This application claims priority in U.S. Provisional Patent Application Ser. No. 60/467,300 filed May 2, 2003


This invention relates to picture frames for mounting on walls and more particularly to a picture frame that has means to easily straighten and attach a base to a wall, prior to receiving a picture assembly on a front portion thereof.


A typical picture frame is designed to hang on a wall and usually has means to engage a hanger such as a nail or hook driven into the wall. The frame and a picture are usually assembled together from the back prior to mounting. Then, a hook, nail or other hanging device is attached to the wall at a desired location, usually chosen to be hidden behind the frame to maintain an aesthetic appearance. A wire for suspending the frame may be strung across the frame back to engage the hanging device. Otherwise, the frame may be fitted with one or more clips that slip fit onto one or more wall mounted hangers, as shown for example in U.S. Pat. No. 3,707,053.

The problems with these systems are that it is difficult to assure that a picture is at the correct height and level when placed on the wall and that it will remain level over time. With wire mounting, the frame may not remain flush with the wall and, through vibration, may slide on the wire. Also the degree of slack in the wire may cause the picture to hang too low or too high, requiring the hanging device to be pulled from the wall and repositioned. The difficulty with clips is that precise positioning is difficult, usually requiring several attempts at locating the wall mounted fasteners so these are both precisely level and at the correct location for engaging the frame mounted clips. These procedures take time and often results in multiple holes being placed in the wall.

In U.S. Pat. No. 5,230,172, a picture frame has means to mount pictures on opposite sides thereof, so that it can be free standing. Alternately, the frame can be wall mounted prior to receiving a picture and a face member. However, the problems with mounting and leveling the frame remain.

In U.S. Pat. No. 6,354,031, a device for displaying documents has a back panel attached to a wall, receiving a frame with a corresponding shaped recess thereover so that the frame can be mounted thereon and held in place by flexing elements.

In U.S. Pat. No. 5,353,536, a display assembly for signs or posters utilizes a similar rear member that is wall mounted, with a frame secured thereover that interlocks the frame and rear member together. A foam backing is used to compress a poster against a front surface of the frame.

None of these frame designs provide ease in mounting a picture frame to a wall with additional ease in precise frame leveling. The search thus continues for a picture frame assembly that is easy to level and mount to a wall, but also has the ability to change the picture, without removing the frame from the wall.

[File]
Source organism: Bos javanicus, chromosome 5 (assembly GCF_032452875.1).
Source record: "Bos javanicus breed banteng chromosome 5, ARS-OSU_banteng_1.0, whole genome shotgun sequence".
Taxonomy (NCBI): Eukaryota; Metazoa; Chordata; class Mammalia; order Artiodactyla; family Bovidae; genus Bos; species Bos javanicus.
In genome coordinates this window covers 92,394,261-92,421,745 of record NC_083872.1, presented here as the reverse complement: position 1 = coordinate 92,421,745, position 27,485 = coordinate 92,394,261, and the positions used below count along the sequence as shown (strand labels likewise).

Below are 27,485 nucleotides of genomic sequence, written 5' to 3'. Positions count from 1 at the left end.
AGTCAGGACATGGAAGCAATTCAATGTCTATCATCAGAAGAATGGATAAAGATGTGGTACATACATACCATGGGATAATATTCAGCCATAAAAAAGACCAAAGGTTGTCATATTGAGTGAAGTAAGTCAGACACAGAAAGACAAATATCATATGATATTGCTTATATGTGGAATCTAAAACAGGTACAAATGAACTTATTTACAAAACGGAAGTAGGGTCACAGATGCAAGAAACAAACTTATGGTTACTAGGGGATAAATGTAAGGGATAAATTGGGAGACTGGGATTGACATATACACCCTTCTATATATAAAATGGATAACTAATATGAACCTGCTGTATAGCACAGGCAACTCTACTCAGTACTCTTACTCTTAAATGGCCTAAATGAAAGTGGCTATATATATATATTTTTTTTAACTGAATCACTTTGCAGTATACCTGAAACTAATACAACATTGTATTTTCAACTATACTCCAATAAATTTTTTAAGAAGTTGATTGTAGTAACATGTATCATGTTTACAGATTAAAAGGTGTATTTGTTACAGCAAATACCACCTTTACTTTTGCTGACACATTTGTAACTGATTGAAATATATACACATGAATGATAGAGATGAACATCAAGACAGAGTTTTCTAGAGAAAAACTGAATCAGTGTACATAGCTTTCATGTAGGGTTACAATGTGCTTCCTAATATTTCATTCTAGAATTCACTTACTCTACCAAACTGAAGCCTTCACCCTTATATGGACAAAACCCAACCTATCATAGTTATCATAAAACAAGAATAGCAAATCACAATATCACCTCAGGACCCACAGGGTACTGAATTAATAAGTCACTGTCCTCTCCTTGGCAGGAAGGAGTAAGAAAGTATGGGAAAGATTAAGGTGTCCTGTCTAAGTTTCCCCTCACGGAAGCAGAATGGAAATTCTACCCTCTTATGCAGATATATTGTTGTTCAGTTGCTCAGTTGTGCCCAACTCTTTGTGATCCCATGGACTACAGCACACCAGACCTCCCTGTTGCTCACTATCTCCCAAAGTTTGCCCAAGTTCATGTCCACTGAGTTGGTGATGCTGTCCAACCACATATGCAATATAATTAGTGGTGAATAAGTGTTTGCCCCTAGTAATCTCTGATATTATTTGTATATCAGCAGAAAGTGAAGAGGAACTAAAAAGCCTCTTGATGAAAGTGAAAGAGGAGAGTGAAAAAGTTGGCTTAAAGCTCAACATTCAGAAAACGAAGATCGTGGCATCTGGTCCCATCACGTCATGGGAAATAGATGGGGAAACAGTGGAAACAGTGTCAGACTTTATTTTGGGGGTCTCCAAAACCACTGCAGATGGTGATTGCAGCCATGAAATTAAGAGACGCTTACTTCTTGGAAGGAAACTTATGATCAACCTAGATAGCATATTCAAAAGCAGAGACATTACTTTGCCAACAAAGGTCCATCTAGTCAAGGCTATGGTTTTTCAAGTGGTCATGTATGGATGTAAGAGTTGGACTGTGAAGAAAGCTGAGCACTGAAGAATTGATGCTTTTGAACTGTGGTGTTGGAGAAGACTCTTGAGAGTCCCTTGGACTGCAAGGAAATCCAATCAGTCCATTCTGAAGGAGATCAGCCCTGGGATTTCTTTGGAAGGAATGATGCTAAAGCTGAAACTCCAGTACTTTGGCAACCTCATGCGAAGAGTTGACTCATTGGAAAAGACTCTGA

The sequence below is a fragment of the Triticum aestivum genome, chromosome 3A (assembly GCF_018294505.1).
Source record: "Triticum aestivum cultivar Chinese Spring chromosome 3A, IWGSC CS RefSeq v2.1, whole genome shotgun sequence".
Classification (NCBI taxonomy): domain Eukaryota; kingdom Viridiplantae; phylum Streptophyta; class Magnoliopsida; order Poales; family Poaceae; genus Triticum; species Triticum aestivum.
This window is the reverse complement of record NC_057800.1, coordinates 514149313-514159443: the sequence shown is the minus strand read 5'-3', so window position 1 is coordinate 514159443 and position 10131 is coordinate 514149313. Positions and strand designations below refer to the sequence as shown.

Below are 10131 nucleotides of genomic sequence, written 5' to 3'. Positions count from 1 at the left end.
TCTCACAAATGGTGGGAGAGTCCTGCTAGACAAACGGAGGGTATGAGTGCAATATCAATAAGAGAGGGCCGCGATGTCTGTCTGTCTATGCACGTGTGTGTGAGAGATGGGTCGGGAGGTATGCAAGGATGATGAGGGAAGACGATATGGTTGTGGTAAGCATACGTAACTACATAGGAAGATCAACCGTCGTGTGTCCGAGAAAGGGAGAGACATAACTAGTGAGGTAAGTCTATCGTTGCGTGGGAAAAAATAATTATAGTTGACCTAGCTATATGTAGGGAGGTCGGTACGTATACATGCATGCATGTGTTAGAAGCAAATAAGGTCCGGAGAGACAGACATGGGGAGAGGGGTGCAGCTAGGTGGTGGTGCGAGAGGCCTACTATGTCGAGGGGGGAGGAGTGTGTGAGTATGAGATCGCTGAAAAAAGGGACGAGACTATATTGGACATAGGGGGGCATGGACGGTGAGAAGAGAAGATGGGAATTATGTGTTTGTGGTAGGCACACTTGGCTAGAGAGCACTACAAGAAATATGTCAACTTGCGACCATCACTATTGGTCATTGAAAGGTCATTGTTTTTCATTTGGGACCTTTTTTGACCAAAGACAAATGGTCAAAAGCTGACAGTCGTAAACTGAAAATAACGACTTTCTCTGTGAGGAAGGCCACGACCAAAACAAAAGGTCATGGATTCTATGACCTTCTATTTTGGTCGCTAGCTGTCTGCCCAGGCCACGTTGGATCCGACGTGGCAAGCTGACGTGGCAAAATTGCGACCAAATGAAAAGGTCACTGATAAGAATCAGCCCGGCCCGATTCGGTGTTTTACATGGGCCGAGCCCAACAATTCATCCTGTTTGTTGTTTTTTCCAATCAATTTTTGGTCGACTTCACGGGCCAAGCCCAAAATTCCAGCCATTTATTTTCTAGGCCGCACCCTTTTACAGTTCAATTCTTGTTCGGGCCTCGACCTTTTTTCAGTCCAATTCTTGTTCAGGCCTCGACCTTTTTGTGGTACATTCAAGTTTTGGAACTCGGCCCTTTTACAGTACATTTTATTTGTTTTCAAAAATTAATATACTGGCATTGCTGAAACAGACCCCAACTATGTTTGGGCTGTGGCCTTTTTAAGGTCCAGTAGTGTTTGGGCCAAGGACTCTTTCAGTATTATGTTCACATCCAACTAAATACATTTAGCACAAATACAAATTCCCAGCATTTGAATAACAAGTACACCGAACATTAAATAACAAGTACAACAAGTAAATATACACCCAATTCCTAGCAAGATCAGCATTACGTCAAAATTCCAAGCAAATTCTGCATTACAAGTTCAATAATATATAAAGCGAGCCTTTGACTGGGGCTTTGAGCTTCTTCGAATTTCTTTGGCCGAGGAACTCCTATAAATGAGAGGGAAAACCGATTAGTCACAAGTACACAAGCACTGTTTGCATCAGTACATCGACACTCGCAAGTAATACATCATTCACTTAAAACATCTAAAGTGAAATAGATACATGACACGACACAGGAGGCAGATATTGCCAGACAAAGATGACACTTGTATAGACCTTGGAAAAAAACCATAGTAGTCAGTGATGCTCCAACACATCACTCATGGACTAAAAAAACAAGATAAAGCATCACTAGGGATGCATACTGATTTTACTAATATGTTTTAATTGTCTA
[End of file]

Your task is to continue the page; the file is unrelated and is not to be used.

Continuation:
It is an object of the present invention to provide a picture frame having integral means for assuring level mounting.

It is further object to provide means for front loading pictures into a picture frame assembly, so that pictures and frame types may be readily changed without disturbing the placement on the wall.

It is a further object to provide a picture frame having means for easily locating, mounting and removing a picture frame from a wall.

These and other objects of the present invention are achieved by a picture frame assembly comprising a wall mounting base having means for receiving a cover assembly on a front portion thereof, and having raised spacer means extending upwardly from a surface of the base, at least one raised spacer means having a hole therethrough for receiving a fastener therein, the base having at least one set of vertical indicator means integral with the surface, plumb means connectable to the base in proximity to the vertical indicator means so that the base can be tilted to align the plumb means with the vertical indicator means prior to fixing the base to the wall.

A cover assembly is mounted within a recess in the base. The cover assembly comprises a border surrounding a transparent front surface, and having a downwardly extending side wall received within a recess within the base. A backing wall is removably attached to the border for sandwiching a picture between the backing wall and the transparent surface.

In a preferred embodiment, a decorative frame border is integral with either the cover assembly or with the base. If integral with the cover assembly, this would allow changing the displayed picture as well as the style of frame assembly, without disturbing the position of the base on the wall. Alternatively, if integral with the base, the displayed picture could be changed without altering the aesthetic appearance of the frame.

Preferably, the picture assembly is press fit into the recess in the base after the base has been mounted and leveled.


FIG. 1 a is an exploded view of a picture frame assembly in accordance with the present invention;

FIG. 1 b is a sectional view of an alternative embodiment thereof;

FIG. 1 c is a cross sectional view of the assembled components,

FIG. 1 d is a view of the picture frame mounted on a wall with the decorative border integral with the base.